2. Hist-Roy in the making: as a player.
Having returned to Lincoln for a second spell in 1965/66, and whilst in the role there of player-manager for one season, Chapman was ideally placed to write his own name into the Sincil Bank record books when, at half-time in the second match of his reign on 23 August 1965, he brought himself on at Darlington to replace a fellow Brummie inside-forward, Bernard ‘Bunny’ Larkin - thereby becoming the first ‘Imp’ ever to appear as a substitute.
Chapman also featured as half of an attacking double-act that created a Football League milestone at Mansfield - with 1962/63, thanks to his 30 successful strikes and Ken Wagstaff’s 34, being the last occasion on which any club has had two players scoring 30 FL goals or more apiece in the same season. And he finished several other campaigns at different outfits as leading scorer: for Lincoln (in 1958/59, 1960/61 and - having reverted simply to playing, after his year as player-manager - 1966/67), as well as for Port Vale (in 1967/68 and 1968/69).
3. Hist-Roy in the making: as a manager.
Chapman might not have achieved success as a Hatters’ Gaffer - and, after being a free-scoring forward himself, would surely have felt immense frustration at presiding over a side in a season that saw County fail to net in 19 out of the 43 League matches for which he was in charge. But, either side of his year at EP, he had, and was to continue to have, an excellent pedigree in non-league management - courtesy of two stints with Stafford, from 1969-75 and 1977-80 that yielded a Northern Premier League title, together with two FA Trophy and Staffordshire Senior Cup victories, including, for 1971/72, an NPL/Trophy/County Cup treble that has never been matched before or since.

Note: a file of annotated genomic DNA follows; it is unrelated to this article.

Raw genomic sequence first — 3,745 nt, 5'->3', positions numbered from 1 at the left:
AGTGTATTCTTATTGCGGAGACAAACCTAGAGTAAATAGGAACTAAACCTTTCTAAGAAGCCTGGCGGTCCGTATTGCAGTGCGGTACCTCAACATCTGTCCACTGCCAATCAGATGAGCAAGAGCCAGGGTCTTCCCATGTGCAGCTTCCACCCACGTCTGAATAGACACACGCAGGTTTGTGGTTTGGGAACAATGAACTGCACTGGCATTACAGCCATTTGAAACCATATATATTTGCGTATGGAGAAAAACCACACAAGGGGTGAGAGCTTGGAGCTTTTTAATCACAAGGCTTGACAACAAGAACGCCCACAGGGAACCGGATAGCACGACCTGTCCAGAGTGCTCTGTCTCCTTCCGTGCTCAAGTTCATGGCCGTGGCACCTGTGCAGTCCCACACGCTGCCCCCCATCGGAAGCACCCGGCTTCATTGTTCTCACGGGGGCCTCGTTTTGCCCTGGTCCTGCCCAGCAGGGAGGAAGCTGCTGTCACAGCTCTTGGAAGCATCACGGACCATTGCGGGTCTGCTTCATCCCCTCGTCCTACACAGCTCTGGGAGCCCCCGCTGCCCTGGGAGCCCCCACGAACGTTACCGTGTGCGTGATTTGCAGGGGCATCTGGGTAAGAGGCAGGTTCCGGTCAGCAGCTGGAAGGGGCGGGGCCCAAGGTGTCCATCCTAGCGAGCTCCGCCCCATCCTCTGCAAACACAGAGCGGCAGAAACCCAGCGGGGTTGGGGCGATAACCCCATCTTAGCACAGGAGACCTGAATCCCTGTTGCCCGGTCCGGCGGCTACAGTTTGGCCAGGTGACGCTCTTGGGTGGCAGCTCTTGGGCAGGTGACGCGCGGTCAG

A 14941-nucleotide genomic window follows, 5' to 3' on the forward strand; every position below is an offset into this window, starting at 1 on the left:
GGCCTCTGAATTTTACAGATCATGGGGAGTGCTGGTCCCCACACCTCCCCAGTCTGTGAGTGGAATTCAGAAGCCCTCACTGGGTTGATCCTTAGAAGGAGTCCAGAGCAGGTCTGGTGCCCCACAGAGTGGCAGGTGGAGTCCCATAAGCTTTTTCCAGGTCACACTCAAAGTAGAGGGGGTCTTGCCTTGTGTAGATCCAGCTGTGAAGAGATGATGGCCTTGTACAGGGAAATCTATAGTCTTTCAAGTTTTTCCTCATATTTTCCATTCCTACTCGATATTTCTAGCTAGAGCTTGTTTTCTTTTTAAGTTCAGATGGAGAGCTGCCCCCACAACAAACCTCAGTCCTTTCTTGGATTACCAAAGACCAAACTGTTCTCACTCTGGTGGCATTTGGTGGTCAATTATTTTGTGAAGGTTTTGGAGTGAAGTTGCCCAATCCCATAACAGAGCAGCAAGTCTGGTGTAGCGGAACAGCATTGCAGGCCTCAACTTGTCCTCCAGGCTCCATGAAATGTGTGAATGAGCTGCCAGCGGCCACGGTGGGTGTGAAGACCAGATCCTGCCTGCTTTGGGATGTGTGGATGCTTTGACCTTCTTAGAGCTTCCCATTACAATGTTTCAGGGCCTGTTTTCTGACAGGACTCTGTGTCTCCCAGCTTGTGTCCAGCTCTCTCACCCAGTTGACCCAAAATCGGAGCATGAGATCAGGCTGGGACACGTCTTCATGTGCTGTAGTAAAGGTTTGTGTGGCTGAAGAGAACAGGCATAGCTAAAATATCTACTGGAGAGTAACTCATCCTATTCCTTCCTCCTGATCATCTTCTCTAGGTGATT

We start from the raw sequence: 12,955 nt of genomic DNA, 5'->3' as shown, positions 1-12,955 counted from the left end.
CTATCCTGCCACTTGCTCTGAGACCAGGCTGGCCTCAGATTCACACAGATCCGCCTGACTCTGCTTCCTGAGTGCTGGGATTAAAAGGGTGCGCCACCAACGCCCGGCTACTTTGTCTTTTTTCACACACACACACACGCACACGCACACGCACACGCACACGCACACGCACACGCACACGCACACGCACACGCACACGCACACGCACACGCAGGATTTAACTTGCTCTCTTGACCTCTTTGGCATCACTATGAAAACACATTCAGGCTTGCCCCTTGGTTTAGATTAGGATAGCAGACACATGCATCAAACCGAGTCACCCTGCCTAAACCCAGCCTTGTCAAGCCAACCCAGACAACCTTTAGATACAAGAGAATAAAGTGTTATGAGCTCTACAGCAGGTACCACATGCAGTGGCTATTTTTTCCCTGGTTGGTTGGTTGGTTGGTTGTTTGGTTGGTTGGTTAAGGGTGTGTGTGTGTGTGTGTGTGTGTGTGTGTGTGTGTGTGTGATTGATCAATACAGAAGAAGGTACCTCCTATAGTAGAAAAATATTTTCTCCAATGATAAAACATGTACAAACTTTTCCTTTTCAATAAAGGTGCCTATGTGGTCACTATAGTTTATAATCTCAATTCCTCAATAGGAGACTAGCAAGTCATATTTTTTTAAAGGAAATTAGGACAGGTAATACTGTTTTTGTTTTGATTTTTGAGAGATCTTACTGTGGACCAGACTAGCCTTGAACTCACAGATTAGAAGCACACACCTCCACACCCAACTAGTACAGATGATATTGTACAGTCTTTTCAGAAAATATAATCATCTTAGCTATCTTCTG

The 1974/75 season also saw Chapman guide Rangers to the FA Cup Fourth Round after putting out three League sides - including the Hatters, who admired in defeat, and acted just over nine months later in securing, the services of their giant-killing opponents’ boss!
4. Like father, like son…
Born in 1959, Lee Chapman was given Roy as a middle name and also followed his father’s lead on the pitch by playing up top with considerable effectiveness in front of goal. At various times between 1978 and 1996, he was a top-flight striker - turning out for Stoke, Arsenal, Sunderland, Sheffield Wednesday, Nottingham Forest, Leeds, West Ham and Ipswich, winning the League Cup with Forest in 1989, and, three years later, being a key part of the Leeds squad that became the final champions of the ‘old’ First Division prior to the Premier League’s formation.
By then, alas, Chapman Senior was not around to celebrate his son’s achievements as a player. In 1983, while Lee was with Arsenal, Roy suffered a fatal heart attack during a five-a-side match. He had just turned 49.
5. Roy Chapman (b. 18 March 1934, d. 21 March 1983) - County management record in the Football League, 1975-76:
‘Ooh, Andy Kilner’ - those long throws and left-footed screamers! Hatter in Macc remembers an unlikely playing hero who became an unlikely managerial appointee.
It is a constantly sobering thought for Hatters, a fact of which we ourselves are regularly reminded by the media and rival fans, and a story that those of us with underage, County-supporting children find it difficult to recount to offspring in a wholly believable way. But, up until just over 16 years ago, our club was completing a five-year stint in The Championship.
Back then, it still went by the name of Division One - two seasons ahead of assuming its current moniker. But it was English football’s second tier - and, for over two years of the quinquennium that covered County’s residence there, a young boss in his early 30s took charge at Edgeley Park.
Andy Kilner’s appointment in 1999 by Chairman Brendan Ellwood was a popular decision at the time. ‘Killer’ had, after all, become a darling of the County Faithful for his role as a player in Danny Bergara’s promotion-winning Fourth Division side of 1990/91 - and, after hanging up his boots, Kilner’s return to SK3 to work successfully with County’s ‘Football in the Community’ scheme and Centre of Excellence brought to the fore his abilities as a member of the backroom team.